How to find the perfect photography to enhance your brand online

One of the most important ways you can ensure a compelling, recognizable online presence is by choosing visuals that complement your brand. The imagery that you choose for your blog posts, Instagram feed, product mockups and more all communicate something about you, your products, and the way that you help your audience. It’s important to make sure the feeling they create in your readers is consistent with the overall tone that you want your brand to convey. 

 One of the most important ways you can ensure a compelling, recognizable online presence is by choosing visuals that complement your brand. Click here to read more about how to use photography — whether it’s DIY, stock photography, or paid stock or custom photos — to make a strong brand impression for your blog and creative business.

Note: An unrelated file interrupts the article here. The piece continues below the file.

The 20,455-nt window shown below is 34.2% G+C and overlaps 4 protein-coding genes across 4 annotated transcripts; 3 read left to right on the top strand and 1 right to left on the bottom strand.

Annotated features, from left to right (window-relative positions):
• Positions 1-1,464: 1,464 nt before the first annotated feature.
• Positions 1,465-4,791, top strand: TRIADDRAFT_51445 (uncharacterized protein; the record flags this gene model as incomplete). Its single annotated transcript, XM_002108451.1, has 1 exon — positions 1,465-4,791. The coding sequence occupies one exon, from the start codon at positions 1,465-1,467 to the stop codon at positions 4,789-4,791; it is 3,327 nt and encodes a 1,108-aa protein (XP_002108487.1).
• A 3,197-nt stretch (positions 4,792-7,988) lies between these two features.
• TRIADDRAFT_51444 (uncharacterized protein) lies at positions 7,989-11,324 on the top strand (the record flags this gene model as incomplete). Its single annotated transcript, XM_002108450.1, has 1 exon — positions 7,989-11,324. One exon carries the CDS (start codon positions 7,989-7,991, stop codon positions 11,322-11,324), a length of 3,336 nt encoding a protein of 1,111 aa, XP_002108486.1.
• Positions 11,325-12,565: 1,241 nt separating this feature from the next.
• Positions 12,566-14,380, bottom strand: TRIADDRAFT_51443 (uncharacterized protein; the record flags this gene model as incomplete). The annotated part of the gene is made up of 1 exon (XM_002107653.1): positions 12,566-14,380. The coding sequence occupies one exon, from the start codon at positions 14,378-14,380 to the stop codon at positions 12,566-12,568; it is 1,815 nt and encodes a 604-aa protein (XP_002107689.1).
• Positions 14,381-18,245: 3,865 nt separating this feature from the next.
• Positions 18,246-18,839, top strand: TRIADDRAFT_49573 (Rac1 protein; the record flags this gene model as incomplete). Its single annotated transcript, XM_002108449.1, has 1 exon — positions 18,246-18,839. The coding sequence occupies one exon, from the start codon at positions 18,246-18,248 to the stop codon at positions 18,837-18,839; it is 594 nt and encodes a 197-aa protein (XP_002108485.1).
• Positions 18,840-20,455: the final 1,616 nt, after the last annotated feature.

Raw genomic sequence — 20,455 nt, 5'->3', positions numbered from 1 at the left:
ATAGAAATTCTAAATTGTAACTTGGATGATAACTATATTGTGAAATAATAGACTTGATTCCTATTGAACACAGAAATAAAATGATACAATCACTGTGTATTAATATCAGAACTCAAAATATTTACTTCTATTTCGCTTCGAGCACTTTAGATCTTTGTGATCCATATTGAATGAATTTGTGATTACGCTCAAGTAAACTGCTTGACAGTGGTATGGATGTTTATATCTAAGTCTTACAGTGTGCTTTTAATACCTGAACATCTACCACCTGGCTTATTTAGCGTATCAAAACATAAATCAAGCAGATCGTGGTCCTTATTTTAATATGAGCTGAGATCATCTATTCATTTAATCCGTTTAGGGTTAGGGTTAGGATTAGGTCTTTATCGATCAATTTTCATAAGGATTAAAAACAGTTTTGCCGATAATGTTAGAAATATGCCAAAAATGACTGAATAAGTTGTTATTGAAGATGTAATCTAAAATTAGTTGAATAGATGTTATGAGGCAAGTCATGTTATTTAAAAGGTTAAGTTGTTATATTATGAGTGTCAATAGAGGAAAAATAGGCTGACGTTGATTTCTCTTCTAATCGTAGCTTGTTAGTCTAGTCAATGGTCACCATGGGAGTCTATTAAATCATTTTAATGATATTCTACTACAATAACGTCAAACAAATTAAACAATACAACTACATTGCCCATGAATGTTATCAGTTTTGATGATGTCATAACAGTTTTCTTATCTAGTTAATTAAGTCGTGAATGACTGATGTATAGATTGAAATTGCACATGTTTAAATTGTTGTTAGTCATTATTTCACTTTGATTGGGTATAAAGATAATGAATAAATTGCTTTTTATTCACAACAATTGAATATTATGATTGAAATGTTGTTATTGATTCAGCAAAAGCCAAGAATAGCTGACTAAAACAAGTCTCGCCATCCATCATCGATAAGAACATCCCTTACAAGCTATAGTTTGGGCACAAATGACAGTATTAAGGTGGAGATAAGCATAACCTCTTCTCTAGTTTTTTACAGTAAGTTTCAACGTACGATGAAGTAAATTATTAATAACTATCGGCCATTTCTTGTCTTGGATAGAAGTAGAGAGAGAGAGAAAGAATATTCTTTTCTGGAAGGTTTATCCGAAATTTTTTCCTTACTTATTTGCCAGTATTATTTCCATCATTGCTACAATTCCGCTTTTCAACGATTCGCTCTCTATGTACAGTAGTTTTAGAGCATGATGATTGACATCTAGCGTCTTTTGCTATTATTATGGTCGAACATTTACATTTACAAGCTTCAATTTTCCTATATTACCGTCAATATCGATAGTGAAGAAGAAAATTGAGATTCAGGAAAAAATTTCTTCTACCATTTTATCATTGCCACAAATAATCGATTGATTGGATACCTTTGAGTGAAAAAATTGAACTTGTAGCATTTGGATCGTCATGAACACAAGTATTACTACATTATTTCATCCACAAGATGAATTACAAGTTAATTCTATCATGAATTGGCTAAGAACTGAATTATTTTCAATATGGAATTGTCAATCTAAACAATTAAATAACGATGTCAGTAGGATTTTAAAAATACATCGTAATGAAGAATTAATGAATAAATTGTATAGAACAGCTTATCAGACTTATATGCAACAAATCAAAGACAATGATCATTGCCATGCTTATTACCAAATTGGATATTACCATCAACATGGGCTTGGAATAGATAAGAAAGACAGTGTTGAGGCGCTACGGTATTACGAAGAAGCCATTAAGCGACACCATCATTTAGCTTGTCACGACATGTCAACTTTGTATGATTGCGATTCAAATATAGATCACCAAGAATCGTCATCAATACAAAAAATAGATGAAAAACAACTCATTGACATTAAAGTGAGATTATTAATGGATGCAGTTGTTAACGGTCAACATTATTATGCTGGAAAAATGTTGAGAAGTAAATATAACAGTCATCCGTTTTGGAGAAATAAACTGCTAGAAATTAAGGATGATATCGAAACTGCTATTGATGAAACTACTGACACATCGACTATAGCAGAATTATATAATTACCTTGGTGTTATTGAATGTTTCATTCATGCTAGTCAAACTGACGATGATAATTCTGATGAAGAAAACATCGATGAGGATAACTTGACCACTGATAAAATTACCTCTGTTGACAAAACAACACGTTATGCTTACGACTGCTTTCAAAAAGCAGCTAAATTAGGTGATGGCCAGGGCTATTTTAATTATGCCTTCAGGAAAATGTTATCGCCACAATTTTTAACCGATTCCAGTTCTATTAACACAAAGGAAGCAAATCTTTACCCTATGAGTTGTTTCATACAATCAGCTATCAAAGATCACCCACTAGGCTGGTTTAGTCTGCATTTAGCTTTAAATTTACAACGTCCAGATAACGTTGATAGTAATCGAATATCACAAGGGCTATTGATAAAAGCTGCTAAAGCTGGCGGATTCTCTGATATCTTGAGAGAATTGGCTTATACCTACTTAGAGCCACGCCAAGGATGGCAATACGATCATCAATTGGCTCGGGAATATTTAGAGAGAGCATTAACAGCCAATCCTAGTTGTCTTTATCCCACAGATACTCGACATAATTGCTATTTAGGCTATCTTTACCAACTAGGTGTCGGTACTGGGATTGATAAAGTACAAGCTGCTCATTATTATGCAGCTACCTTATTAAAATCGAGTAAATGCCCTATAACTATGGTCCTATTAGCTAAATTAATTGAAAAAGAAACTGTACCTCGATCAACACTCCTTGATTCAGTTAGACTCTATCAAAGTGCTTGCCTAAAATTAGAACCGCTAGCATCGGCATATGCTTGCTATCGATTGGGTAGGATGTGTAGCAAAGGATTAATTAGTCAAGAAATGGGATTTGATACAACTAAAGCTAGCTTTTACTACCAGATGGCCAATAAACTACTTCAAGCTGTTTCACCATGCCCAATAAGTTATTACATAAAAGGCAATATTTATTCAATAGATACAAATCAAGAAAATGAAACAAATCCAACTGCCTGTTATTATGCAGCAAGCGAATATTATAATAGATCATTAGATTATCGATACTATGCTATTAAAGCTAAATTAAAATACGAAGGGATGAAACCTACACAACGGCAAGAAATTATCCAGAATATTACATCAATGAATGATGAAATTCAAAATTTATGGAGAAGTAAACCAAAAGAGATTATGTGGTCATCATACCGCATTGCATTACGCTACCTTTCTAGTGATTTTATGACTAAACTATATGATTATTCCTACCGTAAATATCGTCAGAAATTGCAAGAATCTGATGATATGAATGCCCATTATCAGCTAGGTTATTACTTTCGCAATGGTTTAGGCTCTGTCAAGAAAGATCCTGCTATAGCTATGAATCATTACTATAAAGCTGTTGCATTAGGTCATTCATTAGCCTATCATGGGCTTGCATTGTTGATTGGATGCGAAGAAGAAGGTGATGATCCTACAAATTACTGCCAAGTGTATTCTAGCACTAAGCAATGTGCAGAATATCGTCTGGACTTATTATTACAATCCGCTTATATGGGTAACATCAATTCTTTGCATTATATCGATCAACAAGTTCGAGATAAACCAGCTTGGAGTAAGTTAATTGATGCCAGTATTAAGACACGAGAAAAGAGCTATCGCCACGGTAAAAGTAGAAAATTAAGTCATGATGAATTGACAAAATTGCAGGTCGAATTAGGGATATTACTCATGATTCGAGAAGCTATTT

In this post, I want to focus on how you can use photography to achieve that goal. You can certainly create brand imagery without photography — Jamie at Spruce Road and Lauren at Elle & Company both do this really well — but for beginners (especially non-designers) who are trying to establish a solid online presence, using photography to communicate what your brand is about is a great option.

If this feels overwhelming, or if you’re not sure where to start — don’t worry. With a little planning, you’ll have gorgeous, consistent imagery in no time. This post breaks it down into a few easy steps, and if you want to download a worksheet that gives you room to take notes and do some brainstorming, I’ve got you covered.